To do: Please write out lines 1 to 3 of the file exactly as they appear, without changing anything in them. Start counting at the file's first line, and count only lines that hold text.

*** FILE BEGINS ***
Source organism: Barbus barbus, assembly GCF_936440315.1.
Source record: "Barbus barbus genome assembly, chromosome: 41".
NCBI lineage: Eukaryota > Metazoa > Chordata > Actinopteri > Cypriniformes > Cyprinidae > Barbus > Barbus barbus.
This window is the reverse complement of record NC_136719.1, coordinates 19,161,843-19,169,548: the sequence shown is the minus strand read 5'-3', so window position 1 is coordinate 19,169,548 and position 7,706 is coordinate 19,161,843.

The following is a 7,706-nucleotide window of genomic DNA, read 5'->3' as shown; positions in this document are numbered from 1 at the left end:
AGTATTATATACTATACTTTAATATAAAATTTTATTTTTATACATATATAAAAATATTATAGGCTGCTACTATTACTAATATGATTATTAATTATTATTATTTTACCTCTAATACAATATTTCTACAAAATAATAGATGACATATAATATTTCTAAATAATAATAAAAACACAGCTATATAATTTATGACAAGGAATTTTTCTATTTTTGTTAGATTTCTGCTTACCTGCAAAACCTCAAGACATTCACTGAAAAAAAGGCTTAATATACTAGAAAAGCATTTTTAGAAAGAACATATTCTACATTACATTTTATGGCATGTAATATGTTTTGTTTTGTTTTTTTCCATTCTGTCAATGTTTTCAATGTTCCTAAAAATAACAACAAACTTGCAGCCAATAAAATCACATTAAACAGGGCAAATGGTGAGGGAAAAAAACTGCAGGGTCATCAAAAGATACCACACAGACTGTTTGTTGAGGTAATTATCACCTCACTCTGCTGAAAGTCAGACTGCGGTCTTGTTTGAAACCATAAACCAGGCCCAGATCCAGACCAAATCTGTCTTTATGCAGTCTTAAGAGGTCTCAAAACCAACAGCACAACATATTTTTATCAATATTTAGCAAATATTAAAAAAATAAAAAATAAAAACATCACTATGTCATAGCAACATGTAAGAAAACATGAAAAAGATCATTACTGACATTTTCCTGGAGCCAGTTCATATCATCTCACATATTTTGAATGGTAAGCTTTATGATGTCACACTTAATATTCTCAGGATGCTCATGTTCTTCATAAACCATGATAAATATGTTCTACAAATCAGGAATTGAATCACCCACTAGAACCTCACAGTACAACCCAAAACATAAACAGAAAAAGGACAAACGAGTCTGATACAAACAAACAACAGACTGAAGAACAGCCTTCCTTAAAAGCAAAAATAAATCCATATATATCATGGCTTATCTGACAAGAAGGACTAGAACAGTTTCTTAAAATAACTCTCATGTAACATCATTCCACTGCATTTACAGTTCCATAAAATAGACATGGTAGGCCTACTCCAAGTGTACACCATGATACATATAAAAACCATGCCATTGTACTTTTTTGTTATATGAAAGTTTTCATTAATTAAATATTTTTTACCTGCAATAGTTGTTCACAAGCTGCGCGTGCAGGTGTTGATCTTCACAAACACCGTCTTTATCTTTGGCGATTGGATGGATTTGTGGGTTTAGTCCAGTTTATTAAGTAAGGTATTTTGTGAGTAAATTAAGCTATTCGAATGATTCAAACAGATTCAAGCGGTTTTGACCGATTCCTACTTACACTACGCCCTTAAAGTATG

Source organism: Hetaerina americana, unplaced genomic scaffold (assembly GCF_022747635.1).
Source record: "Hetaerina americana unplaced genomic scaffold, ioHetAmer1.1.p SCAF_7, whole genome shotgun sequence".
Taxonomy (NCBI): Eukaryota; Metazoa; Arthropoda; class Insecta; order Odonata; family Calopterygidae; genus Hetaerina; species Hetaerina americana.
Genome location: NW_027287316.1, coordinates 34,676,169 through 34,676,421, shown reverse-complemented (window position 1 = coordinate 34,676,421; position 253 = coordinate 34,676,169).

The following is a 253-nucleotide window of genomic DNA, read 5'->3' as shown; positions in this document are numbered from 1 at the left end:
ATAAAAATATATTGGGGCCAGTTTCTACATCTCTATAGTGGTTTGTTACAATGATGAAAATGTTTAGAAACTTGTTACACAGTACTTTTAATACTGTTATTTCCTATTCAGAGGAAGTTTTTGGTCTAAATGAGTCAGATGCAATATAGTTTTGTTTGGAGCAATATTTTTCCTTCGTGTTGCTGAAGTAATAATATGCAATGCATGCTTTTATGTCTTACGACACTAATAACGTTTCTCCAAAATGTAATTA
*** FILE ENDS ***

Source organism: Barbus barbus, assembly GCF_936440315.1.
Source record: "Barbus barbus genome assembly, chromosome: 41".
NCBI lineage: Eukaryota > Metazoa > Chordata > Actinopteri > Cypriniformes > Cyprinidae > Barbus > Barbus barbus.